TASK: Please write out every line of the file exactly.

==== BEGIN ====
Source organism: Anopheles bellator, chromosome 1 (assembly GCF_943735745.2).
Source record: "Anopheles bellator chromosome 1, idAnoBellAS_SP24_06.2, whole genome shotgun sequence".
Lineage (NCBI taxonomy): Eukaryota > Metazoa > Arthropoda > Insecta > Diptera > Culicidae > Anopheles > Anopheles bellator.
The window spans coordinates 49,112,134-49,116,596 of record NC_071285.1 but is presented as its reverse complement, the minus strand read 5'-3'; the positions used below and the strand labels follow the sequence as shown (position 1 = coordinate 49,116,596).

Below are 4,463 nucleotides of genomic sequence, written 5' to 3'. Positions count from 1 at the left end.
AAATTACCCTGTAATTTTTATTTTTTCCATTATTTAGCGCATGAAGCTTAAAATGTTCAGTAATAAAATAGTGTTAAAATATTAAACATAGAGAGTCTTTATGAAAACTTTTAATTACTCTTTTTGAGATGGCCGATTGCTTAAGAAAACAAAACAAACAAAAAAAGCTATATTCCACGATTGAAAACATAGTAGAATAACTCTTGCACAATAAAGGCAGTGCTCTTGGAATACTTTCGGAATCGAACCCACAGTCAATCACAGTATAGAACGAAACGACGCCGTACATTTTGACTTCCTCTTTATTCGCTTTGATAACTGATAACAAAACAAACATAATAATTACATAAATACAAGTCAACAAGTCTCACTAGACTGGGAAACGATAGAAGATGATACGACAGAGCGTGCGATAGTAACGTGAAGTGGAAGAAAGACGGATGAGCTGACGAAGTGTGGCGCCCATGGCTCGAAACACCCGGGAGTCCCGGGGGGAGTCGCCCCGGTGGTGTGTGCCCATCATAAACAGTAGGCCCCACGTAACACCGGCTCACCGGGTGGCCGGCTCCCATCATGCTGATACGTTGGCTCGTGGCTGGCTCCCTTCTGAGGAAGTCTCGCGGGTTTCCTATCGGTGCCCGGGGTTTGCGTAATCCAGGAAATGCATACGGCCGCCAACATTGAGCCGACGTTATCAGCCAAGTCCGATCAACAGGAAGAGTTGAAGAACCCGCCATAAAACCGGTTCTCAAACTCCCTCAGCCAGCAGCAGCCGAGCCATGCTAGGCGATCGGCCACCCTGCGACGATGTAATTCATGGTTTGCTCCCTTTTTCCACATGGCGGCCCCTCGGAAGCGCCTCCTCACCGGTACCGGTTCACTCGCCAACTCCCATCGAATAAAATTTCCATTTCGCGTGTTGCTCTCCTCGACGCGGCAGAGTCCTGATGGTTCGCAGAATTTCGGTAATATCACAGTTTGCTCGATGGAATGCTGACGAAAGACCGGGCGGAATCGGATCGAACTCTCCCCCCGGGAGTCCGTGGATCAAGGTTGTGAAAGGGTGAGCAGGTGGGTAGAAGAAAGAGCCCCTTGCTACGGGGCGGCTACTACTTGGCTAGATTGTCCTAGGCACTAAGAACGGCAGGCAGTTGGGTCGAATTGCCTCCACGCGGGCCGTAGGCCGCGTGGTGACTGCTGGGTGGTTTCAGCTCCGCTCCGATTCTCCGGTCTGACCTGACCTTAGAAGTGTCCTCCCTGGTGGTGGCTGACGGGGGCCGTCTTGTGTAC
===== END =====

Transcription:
Source organism: Anopheles bellator, chromosome 1 (assembly GCF_943735745.2).
Source record: "Anopheles bellator chromosome 1, idAnoBellAS_SP24_06.2, whole genome shotgun sequence".
Lineage (NCBI taxonomy): Eukaryota > Metazoa > Arthropoda > Insecta > Diptera > Culicidae > Anopheles > Anopheles bellator.
The window spans coordinates 49,112,134-49,116,596 of record NC_071285.1 but is presented as its reverse complement, the minus strand read 5'-3'; the positions used below and the strand labels follow the sequence as shown (position 1 = coordinate 49,116,596).

Below are 4,463 nucleotides of genomic sequence, written 5' to 3'. Positions count from 1 at the left end.
AAATTACCCTGTAATTTTTATTTTTTCCATTATTTAGCGCATGAAGCTTAAAATGTTCAGTAATAAAATAGTGTTAAAATATTAAACATAGAGAGTCTTTATGAAAACTTTTAATTACTCTTTTTGAGATGGCCGATTGCTTAAGAAAACAAAACAAACAAAAAAAGCTATATTCCACGATTGAAAACATAGTAGAATAACTCTTGCACAATAAAGGCAGTGCTCTTGGAATACTTTCGGAATCGAACCCACAGTCAATCACAGTATAGAACGAAACGACGCCGTACATTTTGACTTCCTCTTTATTCGCTTTGATAACTGATAACAAAACAAACATAATAATTACATAAATACAAGTCAACAAGTCTCACTAGACTGGGAAACGATAGAAGATGATACGACAGAGCGTGCGATAGTAACGTGAAGTGGAAGAAAGACGGATGAGCTGACGAAGTGTGGCGCCCATGGCTCGAAACACCCGGGAGTCCCGGGGGGAGTCGCCCCGGTGGTGTGTGCCCATCATAAACAGTAGGCCCCACGTAACACCGGCTCACCGGGTGGCCGGCTCCCATCATGCTGATACGTTGGCTCGTGGCTGGCTCCCTTCTGAGGAAGTCTCGCGGGTTTCCTATCGGTGCCCGGGGTTTGCGTAATCCAGGAAATGCATACGGCCGCCAACATTGAGCCGACGTTATCAGCCAAGTCCGATCAACAGGAAGAGTTGAAGAACCCGCCATAAAACCGGTTCTCAAACTCCCTCAGCCAGCAGCAGCCGAGCCATGCTAGGCGATCGGCCACCCTGCGACGATGTAATTCATGGTTTGCTCCCTTTTTCCACATGGCGGCCCCTCGGAAGCGCCTCCTCACCGGTACCGGTTCACTCGCCAACTCCCATCGAATAAAATTTCCATTTCGCGTGTTGCTCTCCTCGACGCGGCAGAGTCCTGATGGTTCGCAGAATTTCGGTAATATCACAGTTTGCTCGATGGAATGCTGACGAAAGACCGGGCGGAATCGGATCGAACTCTCCCCCCGGGAGTCCGTGGATCAAGGTTGTGAAAGGGTGAGCAGGTGGGTAGAAGAAAGAGCCCCTTGCTACGGGGCGGCTACTACTTGGCTAGATTGTCCTAGGCACTAAGAACGGCAGGCAGTTGGGTCGAATTGCCTCCACGCGGGCCGTAGGCCGCGTGGTGACTGCTGGGTGGTTTCAGCTCCGCTCCGATTCTCCGGTCTGACCTGACCTTAGAAGTGTCCTCCCTGGTGGTGGCTGACGGGGGCCGTCTTGTGTAC